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Crime in Hong Kong

Police hunt jewellery thief behind HK$500,000 diamond switch in Hung Hom

The man entered Whampoa Garden branch of MaBelle jewellery company and demanded employees show him a 2-carat diamond

PUBLISHED : Wednesday, 20 December, 2017, 2:42pm
UPDATED : Wednesday, 20 December, 2017, 2:42pm

Police are hunting for a jewellery thief who posed as a big spender and switched a diamond worth HK$500,000 (US$63,950) in Hong Kong on Tuesday.

The middle-aged Chinese man entered the Whampoa Garden branch of MaBelle jewellery company on Shung King Street, Hung Hom at about 2pm on Tuesday. He spoke Mandarin and was carrying a Louis Vuitton shoulder bag.

Inside the shop, he demanded employees show him a 2-carat diamond, according to police.

“An investigation showed the culprit switched the real diamond with a fake without being noticed by the employees who served him,” a police source said.

After staying for about five minutes, the man left the shop without buying anything.

One of the employees later noticed the fake diamond and called police soon after 2.30pm. Officers scoured the area, but no arrest was made. Police were poring over security camera footage to collect evidence.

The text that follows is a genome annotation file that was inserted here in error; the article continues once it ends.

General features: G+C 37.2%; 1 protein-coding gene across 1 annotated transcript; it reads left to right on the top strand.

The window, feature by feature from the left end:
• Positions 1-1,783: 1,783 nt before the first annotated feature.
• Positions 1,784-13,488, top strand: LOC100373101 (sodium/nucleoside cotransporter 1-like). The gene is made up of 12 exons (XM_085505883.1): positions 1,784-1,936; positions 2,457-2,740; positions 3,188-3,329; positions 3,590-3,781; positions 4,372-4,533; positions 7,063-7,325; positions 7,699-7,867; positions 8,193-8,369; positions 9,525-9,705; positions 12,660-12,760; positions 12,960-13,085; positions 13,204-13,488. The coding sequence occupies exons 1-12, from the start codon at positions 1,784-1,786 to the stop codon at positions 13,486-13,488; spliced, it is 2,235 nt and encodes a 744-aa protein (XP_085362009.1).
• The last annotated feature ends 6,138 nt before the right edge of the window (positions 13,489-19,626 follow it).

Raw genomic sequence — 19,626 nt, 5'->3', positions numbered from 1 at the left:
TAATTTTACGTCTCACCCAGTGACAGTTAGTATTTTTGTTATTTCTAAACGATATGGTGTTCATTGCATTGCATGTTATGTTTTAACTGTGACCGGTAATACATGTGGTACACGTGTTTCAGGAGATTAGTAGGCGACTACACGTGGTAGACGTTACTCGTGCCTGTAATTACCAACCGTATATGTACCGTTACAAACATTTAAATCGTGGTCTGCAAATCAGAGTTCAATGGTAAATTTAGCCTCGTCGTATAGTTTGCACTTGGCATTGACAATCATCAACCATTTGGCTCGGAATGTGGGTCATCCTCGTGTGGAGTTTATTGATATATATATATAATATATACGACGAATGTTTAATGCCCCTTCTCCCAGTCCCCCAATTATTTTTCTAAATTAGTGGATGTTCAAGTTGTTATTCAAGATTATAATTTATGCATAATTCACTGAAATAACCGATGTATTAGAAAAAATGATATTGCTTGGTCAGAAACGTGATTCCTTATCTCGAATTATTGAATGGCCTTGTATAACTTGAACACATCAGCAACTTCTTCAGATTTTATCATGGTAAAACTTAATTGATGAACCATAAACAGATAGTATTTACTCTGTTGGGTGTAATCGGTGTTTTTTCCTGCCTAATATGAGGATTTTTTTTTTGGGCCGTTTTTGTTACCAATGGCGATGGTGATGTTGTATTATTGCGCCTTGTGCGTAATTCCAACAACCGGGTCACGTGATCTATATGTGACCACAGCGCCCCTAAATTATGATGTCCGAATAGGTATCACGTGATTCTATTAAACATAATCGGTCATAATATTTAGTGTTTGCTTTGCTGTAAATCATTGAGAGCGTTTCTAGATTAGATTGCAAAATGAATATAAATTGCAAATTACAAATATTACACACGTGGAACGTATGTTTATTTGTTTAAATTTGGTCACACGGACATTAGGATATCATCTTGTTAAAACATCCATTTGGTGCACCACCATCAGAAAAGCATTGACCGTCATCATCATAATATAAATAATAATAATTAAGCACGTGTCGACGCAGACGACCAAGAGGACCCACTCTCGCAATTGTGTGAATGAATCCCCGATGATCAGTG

“The man acted alone and left on foot heading toward Hung Hom MTR station,” the source said. “We are still investigating whether he had scouted the jewellery shop before the raid and whether there have been similar case in other districts.”

The man was described as about 40, 1.75 metres tall and of thin build. He was wearing a black jumper at the time of the incident.

Another source said mainland Chinese thieves often came to the city ahead of the festive season to look for opportunities. “We believe some of them are trained to commit such crimes before coming to Hong Kong to steal,” he said.

The theft happened just two days after the start of the annual police campaign against crimes such as burglary and shop thefts during the festive season.

During the operation, which started on Sunday and will end after the Lunar New Year, officers step up patrols and observation posts in high-risk locations, in addition to conducting an anti-crime publicity campaign.